The Vulva Revival
We were so happy to feature Vicky who presented the project titled, The Vulva Revival, at our event on June 10, 2018! Read more about the project below:
I’m an Australian artist who recently moved to Norway to be with my Norwegian boyfriend! My practice includes contemporary jewellery and sculpture. I’m looking to have my first solo show in Oslo. The following project proposal is part of my PhD application I sent to Oslo Fine Art Academy.
The exploration of the body in contemporary jewellery has been a subject for artistic expression for many artists who have sought awareness back to the body (Cohn, 2012). Artists have used body parts and fragments of the body to express their own ideas on themes such as the value of the body, intimate relationships and the human condition. However, little work has been done on female genitalia within contemporary metal art and jewellery practices. From ancient Greek and Roman times statues of the male nude body saw the penis as heroic and fully revealed, whereas the vulva is smoothed out without a trace of pubic hair or protruding labia (McFadden, 2015). Is this still the case in contemporary art and society today? It seems that female genitalia continues to carry an element of ‘taboo’ in which the word ‘vagina’ (a word which has incorrectly emerged within our linguistic discourse to refer to a woman’s entire genital area) is hard to say because it is a subject difficult to talk about (Braun & Wilkinson, 2001). Thus, the vulva is often seen as shamed, abjected or hidden both linguistically and physically. Did you know the Latin term for vulva is ‘pudenda’ which means ‘that whereof one ought to feel shame’ or ‘shameful part of something’.
I would like to revive the vulva by bringing positive awareness to female genitalia in which the vulva is normalised and fully revealed and celebrated. Inspired by British sculptor Jamie McCartney’s Vagina Wall, my project proposal consists of casting vulvae of women from various backgrounds and age and making them into jewellery pieces; wearable brooches resembling racing cars. I aim to make 20 brooches (20 vulvae = 20 volunteers!) into gold, sterling silver and resin. These racing car vulva brooches will then be exhibited on a model Formula One racetrack!! And wait for it… in shape of a vulva!! Why you might ask? Because it’s crazy and I like crazy! I love putting humour in my work as it helps the audience engage in something they normally find embarrassing to look at and talk about.The idea is to have the audience play with the cars and look at how each vulva is different like our faces and completely normal and that normal ‘labia’ come in all shapes and sizes. It seems having a ‘neat’ vulva has become the cultural norm as seen in many female performers in the adult film industry which has led to an increase in labiaplasty (labia surgery). It is my intention the artwork will help inform both women and men that the vulva is beautiful just the way it is. It is about time for the vulva to be celebrated and normalised and correctly identified by both women and men.
I am currently looking for women volunteers to cast their vulva!
Why does this idea matter to you?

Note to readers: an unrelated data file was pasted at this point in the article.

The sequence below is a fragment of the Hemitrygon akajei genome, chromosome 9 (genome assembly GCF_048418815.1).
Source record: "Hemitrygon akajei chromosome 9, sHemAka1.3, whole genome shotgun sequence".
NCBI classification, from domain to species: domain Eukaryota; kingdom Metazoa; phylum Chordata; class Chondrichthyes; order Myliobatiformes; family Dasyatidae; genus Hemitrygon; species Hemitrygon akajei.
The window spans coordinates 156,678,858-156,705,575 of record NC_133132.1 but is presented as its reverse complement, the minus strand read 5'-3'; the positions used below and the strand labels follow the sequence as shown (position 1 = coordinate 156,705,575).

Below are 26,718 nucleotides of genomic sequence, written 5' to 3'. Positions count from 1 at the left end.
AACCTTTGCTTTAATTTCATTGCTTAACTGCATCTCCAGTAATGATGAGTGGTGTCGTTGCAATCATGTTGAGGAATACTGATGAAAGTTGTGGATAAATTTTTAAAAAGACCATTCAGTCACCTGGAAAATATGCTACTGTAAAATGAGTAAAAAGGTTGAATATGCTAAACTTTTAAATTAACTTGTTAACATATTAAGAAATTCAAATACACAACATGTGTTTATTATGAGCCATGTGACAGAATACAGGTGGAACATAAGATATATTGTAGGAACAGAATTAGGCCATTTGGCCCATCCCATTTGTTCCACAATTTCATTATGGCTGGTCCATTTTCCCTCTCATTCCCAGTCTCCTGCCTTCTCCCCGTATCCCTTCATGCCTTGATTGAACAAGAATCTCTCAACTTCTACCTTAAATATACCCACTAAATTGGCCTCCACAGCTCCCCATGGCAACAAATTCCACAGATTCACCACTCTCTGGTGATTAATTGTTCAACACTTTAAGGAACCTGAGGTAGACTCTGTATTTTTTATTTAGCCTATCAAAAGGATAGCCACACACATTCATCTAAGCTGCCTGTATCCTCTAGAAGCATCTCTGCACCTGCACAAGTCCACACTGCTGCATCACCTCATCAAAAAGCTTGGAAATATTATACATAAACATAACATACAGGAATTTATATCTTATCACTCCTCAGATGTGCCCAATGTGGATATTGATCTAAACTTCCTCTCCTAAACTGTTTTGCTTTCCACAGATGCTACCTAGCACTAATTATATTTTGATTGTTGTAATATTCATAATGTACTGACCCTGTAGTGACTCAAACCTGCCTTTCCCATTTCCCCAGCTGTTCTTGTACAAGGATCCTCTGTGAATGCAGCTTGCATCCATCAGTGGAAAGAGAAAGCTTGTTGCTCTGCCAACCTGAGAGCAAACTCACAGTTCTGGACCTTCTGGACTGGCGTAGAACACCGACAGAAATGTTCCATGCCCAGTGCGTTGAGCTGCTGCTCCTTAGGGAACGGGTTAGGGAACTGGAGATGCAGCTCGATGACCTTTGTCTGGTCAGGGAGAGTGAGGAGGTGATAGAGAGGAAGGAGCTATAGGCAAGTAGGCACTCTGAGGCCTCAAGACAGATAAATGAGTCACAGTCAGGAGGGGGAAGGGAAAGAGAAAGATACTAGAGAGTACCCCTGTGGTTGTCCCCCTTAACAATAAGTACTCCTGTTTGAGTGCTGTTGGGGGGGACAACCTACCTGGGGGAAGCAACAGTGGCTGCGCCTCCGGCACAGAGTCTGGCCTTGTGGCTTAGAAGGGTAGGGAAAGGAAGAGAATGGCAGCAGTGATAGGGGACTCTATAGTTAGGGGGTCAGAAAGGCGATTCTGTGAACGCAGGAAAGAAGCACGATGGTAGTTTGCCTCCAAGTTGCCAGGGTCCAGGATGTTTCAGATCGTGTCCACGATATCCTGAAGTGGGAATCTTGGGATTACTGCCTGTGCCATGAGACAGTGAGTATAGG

My interest in the body, in particular female genitalia has recently informed the core principles of my art practice in jewellery and sculpture. This is greatly due to the response I received during a group interactive exhibition. The audience had an opportunity to physically engage with my jewellery pieces. When the long neckpiece titled ‘Vroominger!’ (a cast male finger resembling a racing car) was put on by a number of female participants they were quickly horrified when they realised where the forefinger sat on their body (the vulva) and immediately took it off. Others nervously laughed and were happy to quickly hand it over to someone else. The reaction I received from the female audience was most revealing demonstrating we cannot remain passive viewers; our reactions and own desires and bodies are mixed up in these representations (Lusty, 2007). This surprised me and made me question why female genitalia is still considered such an embarrassing topic. If we are too embarrassed to say the word ‘vagina’ what kind of cultural impact does that have on women and society today? More importantly, why are we still incorrectly saying ‘vagina’ instead of ‘vulva’ to refer to a woman’s genital area? This requires further investigation.
How will you idea make Oslo a better place?
In addition the increase of labia surgery from women show there is still a desire to have a ‘normal’ vulva. But what is normal and who makes the rules? I’d like women to become empowered and proud of their female genitalia without feeling ashamed.
Oslo will be seen as a highly progressive city and an exhibition like this will help celebrate and bring positive awareness to female genitalia. This is a socially engaged project in which I hope to enlist as many women as possible from (Oslo and other parts of Norway) to cast their vulva.
How will you use the micro-grant funding to realize your concept?
The micro-grant will help greatly in paying for studio hire and cost of materials that casting requires such as wax, silicon moulds, plaster. As well as casting the vulvae into gold and sterling silver. This is an expensive process and I have set up a gofundme page under the link: https://www.gofundme.com/celebrate-the-vulva-revival
How do I contact this project?